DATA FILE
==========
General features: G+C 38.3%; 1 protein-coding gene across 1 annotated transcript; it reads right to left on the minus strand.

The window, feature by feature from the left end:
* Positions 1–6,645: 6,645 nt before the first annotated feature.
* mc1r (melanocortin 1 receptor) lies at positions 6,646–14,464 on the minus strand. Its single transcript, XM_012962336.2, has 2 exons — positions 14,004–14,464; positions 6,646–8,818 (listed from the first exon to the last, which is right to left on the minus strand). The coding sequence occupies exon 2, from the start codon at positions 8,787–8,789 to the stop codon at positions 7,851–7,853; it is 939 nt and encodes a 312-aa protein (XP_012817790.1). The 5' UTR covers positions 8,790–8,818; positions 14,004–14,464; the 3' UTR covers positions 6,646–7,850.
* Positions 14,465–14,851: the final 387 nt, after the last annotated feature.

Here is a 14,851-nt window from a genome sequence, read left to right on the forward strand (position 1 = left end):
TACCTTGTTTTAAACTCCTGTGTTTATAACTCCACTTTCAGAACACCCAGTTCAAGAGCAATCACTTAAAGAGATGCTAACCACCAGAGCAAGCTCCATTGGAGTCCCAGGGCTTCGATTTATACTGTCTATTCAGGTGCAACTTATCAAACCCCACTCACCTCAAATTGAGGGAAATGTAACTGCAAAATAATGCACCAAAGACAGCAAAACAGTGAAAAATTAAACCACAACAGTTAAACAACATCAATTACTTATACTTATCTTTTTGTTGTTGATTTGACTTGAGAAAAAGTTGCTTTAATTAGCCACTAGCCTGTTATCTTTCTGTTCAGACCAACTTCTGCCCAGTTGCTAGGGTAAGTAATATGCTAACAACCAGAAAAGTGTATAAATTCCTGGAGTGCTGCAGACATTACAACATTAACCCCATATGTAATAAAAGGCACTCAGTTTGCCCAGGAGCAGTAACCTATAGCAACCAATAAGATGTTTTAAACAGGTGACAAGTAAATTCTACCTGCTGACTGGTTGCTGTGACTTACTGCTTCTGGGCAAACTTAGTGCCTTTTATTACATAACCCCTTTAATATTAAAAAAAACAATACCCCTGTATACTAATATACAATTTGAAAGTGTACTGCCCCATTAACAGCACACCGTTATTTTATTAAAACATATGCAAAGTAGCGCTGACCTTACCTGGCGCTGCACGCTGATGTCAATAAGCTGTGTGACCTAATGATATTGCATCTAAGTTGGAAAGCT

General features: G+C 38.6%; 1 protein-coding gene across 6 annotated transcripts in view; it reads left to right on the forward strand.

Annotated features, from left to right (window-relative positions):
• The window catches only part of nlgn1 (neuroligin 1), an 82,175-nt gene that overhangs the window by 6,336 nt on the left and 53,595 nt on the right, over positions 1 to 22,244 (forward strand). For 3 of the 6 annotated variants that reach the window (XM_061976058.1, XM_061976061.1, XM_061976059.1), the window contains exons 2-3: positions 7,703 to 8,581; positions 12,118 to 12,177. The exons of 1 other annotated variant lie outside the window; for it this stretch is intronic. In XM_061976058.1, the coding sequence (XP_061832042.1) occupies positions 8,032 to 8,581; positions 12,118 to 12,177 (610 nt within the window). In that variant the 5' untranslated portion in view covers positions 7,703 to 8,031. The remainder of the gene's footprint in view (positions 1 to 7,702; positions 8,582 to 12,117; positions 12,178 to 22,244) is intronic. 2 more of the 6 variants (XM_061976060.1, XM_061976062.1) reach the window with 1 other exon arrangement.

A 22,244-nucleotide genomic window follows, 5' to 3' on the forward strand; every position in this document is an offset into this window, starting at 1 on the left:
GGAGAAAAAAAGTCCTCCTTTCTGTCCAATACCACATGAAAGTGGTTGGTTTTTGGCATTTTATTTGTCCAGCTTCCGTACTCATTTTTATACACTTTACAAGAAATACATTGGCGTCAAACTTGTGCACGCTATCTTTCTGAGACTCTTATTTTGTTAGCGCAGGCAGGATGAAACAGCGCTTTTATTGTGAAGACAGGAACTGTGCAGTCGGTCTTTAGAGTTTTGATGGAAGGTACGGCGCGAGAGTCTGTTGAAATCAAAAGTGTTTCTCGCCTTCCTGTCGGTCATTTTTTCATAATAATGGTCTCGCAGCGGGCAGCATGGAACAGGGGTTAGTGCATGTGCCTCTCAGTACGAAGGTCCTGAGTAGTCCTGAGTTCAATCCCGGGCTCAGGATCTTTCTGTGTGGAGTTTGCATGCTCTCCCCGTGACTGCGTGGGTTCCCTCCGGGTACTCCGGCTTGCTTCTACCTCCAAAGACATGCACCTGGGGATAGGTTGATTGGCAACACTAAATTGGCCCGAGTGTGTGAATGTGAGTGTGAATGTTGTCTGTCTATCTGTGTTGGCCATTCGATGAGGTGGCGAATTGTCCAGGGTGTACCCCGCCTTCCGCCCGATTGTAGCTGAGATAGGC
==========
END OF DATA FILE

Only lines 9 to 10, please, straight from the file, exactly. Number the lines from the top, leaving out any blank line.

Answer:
Annotated features, from left to right (window-relative positions):
• The window catches only part of nlgn1 (neuroligin 1), an 82,175-nt gene that overhangs the window by 6,336 nt on the left and 53,595 nt on the right, over positions 1 to 22,244 (forward strand). For 3 of the 6 annotated variants that reach the window (XM_061976058.1, XM_061976061.1, XM_061976059.1), the window contains exons 2-3: positions 7,703 to 8,581; positions 12,118 to 12,177. The exons of 1 other annotated variant lie outside the window; for it this stretch is intronic. In XM_061976058.1, the coding sequence (XP_061832042.1) occupies positions 8,032 to 8,581; positions 12,118 to 12,177 (610 nt within the window). In that variant the 5' untranslated portion in view covers positions 7,703 to 8,031. The remainder of the gene's footprint in view (positions 1 to 7,702; positions 8,582 to 12,117; positions 12,178 to 22,244) is intronic. 2 more of the 6 variants (XM_061976060.1, XM_061976062.1) reach the window with 1 other exon arrangement.